Several pieces of good economic news have come in that are worth highlighting. The most important is U.S. retail sales, which is up 0.2 percent. That might not seem like anything to cheer about, but this is a case where it’s important to look at the underlying figures rather than just the headline.
The overall figure was dragged down by drops in auto sales and building material sales. While not positive, both of those figures are still at very high levels, and, even with the slight decline, growth rates remain at levels consistent with faster growth overall. Gasoline sales increased, which was a positive factor, but this is counterintuitive, as it depends to some degree on higher gas prices, which are actually harmful to the economy as a whole. These three series are also volatile, to the extent that there is a separate statistical series that excludes them in order to provide a better indicator of underlying consumer demand.
Retail sales ex-autos, building materials, and gasoline increased 0.5 percent month-on-month—a strong result that suggests stronger future growth. The bond market reacted, with interest rates ticking back up close to the highest levels of July, indicating that the growth signal, at least as interpreted by the fixed income markets, is real.
The uptick in interest rates, paradoxically, is also a good sign, as it suggests that the bond markets are normalizing. Faster growth should result in higher rates, given a normal market. The more the markets move back to normal conditions, the more we can trust the price signals—and the less vulnerable they may be to future disruption when the Fed actually does start the taper. As far as the taper goes, I remain concerned about the political risks, but there’s no doubt that, thanks to positive economic results, a September start may be in the cards. Watching the interest rate markets normalize supports an earlier taper and suggests the results may not be as bad as feared.
Another piece of good news is the continuing improvement in the housing market. No, I’m not talking about increasing prices but rather the decrease in mortgage delinquencies, which are now at the lowest level in five years, since the third quarter of 2008. Foreclosures are also at the lowest level since the fourth quarter of 2008, and foreclosure starts at the lowest level in six years.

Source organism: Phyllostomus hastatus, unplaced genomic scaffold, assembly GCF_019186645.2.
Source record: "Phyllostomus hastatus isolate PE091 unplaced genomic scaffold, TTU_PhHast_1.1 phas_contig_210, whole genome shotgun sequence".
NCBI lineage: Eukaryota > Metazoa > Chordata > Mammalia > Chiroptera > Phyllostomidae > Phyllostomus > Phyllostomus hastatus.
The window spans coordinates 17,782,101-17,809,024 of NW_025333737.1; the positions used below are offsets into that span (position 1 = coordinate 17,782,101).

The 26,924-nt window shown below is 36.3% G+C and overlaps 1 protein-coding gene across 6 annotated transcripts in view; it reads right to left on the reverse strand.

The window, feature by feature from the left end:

This news holds several positive signals. First, a decrease in delinquencies and foreclosures says that the supply of homes for sale will not balloon, which should support continued price increases. Second, it suggests that financial stress in households continues to decline. Third, it indirectly suggests that rising wealth levels make it worthwhile to own, which should gradually bring renters back to homeownership.
The fact that core consumer spending continues to increase strongly suggests that my earlier case for stronger growth going forward remains on track. The declining mortgage stress indicators suggest that households are becoming increasingly financially healthy. Other pieces of good news include small business optimism, as surveyed by the National Federation of Independent Business, which ticked up again. You could argue—and they do—that this isn’t a very good result historically, but it is moving in the right direction, with plans to expand and increase employment both positive. And, as I’ve pointed out before, to be positive given the headwinds of the past quarters is an achievement.
As I read through this, I worry that I’m becoming a cheerleader, and potentially ignoring bad news, but I don’t think so. While I acknowledge that growth is weaker than in past recoveries, I also recognize the headwinds—and the underlying strength that allows continuing growth in spite of them.
Europe is another example of how, despite challenges, slow progress continues. Greece, for instance, has recorded a primary budget surplus, suggesting the government is getting a handle on its budget issues, even as the decline in its economy has slowed. Europe as a whole is showing signs of improvement, both in fundamentals and in sentiment. The crisis isn’t over, but the decline appears to have stopped.
As far as future growth goes, the fact that the U.S. is expanding and Europe has more or less started to stabilize says that the developed countries will be adding more and more to world growth—or at least, in Europe’s case, not subtracting as much. The decline in China’s growth rates and the headwinds for emerging markets, which I discussed yesterday, suggest they will contribute proportionately less, even as they continue to grow.
All told, it seems that the reassertion of the developed world is quite possible, both on a relative and an absolute basis. If U.S. consumers continue to buy, and Europe can return to growth, that will help the emerging economies even more. Increasingly, it looks like that might be the case.